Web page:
It’s 2019 and, unbelievably, working-class discrimination can STILL hold you back

With new research showing interviewers judge us based on the first seven words we speak, Olivia Foster talks to women forced into ‘playing it posh’ to get ahead

Well, Yale University has certainly shone a spotlight on the elephant in the room that many are convinced haunts their working lives. In not-all-that-shocking but still shocking news their recently-released study found that interviewers will make presumptions about the social class of candidates within the first seven words of the interview. The study also discovered that employers then used those presumptions to assess how good someone is at their job.

For anyone who comes from a working class background, this may not be new news. In fact, a study commissioned by the former education secretary Justine Greening, revealed that more than than half of British workers believe there is a ‘class ceiling,’ where having a regional accent, or coming from a working-class background, can negatively affect your chances of success in the workplace. And they’re not wrong – the study also revealed that in some places only 17% of leadership roles were filled by those from a working-class background.

Discrimination against the working classes is no new notion. In September 2019, speaking at the Labour conference in Brighton, the general secretary of the TUC, Frances O’Grady, issued a rallying call to the government, calling for the end of work discrimination because of your class. She said, ‘I want to issue a challenge to politicians. It’s high time we outlawed discrimination against working-class people. Let’s change the law and stamp out class prejudice once and for all.’ But as O’Grady points out it won’t end without an active force for change because as she says, ‘It’s hard to rise by hard graft and talent alone. The system is rigged from the start. Where you come from. What your parents do. Your accent. Which school you went to. If you’re from a working-class family, the odds are stacked against you.’

But what is the reality of a working life existence in a middle class world? We spoke to women who realised prejudice against their class forced them to not only change the way they spoke, but sometimes the way they dressed, or acted, in order to fit in.

working-class discrimination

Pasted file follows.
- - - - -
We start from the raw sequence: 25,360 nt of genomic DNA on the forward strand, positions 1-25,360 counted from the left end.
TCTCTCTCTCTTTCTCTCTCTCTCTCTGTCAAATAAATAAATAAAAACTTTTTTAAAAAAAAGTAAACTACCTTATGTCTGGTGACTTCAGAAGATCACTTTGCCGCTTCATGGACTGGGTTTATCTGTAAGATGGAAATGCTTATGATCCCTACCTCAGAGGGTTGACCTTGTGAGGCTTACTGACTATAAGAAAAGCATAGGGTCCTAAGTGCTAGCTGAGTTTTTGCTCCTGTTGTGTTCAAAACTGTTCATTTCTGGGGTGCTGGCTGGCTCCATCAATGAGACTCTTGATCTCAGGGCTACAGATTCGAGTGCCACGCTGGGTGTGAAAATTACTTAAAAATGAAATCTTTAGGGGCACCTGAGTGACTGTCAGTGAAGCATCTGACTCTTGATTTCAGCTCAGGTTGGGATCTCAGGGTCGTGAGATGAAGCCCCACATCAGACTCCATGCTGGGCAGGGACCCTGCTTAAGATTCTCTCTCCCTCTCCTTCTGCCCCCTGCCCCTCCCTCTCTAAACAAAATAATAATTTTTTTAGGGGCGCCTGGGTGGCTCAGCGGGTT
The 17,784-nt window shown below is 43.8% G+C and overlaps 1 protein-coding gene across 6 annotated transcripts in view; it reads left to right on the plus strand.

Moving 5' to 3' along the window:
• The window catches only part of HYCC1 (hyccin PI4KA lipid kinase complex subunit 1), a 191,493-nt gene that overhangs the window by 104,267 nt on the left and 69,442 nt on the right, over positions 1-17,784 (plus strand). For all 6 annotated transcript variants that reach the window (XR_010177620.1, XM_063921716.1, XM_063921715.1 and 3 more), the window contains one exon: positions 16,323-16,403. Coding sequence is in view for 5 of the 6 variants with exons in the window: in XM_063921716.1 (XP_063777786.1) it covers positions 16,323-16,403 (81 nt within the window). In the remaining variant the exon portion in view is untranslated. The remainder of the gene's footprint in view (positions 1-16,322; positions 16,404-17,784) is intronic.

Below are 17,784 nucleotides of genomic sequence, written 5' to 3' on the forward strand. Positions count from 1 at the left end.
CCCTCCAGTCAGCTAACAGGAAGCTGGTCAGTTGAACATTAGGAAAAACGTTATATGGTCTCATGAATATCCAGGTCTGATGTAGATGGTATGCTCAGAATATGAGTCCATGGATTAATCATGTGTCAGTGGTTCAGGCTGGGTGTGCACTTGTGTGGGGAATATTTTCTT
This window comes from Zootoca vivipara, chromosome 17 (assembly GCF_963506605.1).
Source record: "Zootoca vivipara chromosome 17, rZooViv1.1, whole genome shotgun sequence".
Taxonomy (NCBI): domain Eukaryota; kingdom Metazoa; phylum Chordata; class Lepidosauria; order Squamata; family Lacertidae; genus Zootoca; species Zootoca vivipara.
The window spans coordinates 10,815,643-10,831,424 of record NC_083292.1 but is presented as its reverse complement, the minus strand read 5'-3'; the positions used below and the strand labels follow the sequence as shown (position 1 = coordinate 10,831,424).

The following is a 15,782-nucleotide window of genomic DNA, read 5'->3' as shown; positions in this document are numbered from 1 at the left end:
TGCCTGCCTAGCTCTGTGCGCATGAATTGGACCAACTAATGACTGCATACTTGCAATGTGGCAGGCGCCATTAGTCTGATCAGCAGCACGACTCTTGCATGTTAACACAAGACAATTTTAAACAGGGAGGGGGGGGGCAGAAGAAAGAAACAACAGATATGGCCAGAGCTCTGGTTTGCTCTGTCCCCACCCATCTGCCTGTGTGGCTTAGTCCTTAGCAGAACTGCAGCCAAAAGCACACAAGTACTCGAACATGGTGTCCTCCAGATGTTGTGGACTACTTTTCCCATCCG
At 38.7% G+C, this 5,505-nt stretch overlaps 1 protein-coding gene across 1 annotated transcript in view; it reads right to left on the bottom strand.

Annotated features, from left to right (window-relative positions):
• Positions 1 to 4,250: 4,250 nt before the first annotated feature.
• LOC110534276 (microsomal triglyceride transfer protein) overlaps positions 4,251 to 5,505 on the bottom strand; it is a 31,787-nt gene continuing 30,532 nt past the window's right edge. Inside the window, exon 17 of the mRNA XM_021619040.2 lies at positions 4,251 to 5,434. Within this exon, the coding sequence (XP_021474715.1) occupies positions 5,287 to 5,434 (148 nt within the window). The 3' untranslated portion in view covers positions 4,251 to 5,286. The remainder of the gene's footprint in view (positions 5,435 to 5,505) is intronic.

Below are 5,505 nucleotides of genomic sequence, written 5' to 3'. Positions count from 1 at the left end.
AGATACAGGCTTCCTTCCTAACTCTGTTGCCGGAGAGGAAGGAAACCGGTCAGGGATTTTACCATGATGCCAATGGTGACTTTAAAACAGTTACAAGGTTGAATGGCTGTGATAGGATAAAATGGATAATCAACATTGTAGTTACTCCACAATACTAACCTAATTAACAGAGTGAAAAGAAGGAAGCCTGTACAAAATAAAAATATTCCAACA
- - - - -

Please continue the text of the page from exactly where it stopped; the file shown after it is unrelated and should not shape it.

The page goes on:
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‘There were certain people I was told not to speak to’

Hannah Bradsbury, a 36-year-old social media manager, says she felt looked down upon in a former job at a big-name London theatre, because of her Northern working-class background. ‘My department was staffed entirely with white women from the Home Counties who had wealthy husbands or partners. From the beginning I noticed there were certain tasks I wasn’t given, or certain donors I was told not to speak to,’ she says, ‘It felt very snobby, and it was quite clear that any variation on what was deemed ‘appropriate’ clothing was frowned upon (Oliver Bonas dresses for the lower waged, designer or Whistles for the rest). It was very homogeneous and I found myself wearing the same to avoid standing out.’

Although an Oxford Uni graduate, Hannah says her Northern roots and state school education left her feeling out of place and she used everything at her disposal to persuade her colleagues she was one of them. ‘I made some very pretentious references while I was there – an Eton educated actor in one of the plays was a friend-of-a-friend and I made that very clear,’ she says. ‘I was dating someone from quite a different background at the time so had plenty of Bollinger-filled weekends and ski resort references to rely on (despite the fact I’ve never been skiing in my life).’ She adds, ‘My accent really changed during that year too because I toned it down in the office and at events.’

‘I put on an accent to sound posh at uni’

But ‘playing it posh,’ is not limited to the work place. For 33-year-old Cara Hales she spent much of her university life pretending to be someone she wasn’t after facing discrimination because of where she grew up in South East London. ‘I went to uni in Twickenham and that’s where it really started because no one knew anything about the area I lived in. I used to put on an accent so people didn’t know where I was from. Plus I never said where I really lived so people would think I was posher and richer than I actually was.’

Cara reveals, ‘I did it because I felt judged, I’d had so many comments before. One guy chatted me up and asked where I lived and pretty much walked away from me when I told him. And even before university, someone I dated came round but he refused to come in because he thought his car would be stolen.’ Cara continues, ‘Every time one of my friends came to my house for the first time, I would apologise for it.’ She reveals, ‘Now it makes me feel sad and embarrassed. I think it’s ok to hide if it’s going to make you feel better but you should know that the people who really care for you won’t care where you’re from.’

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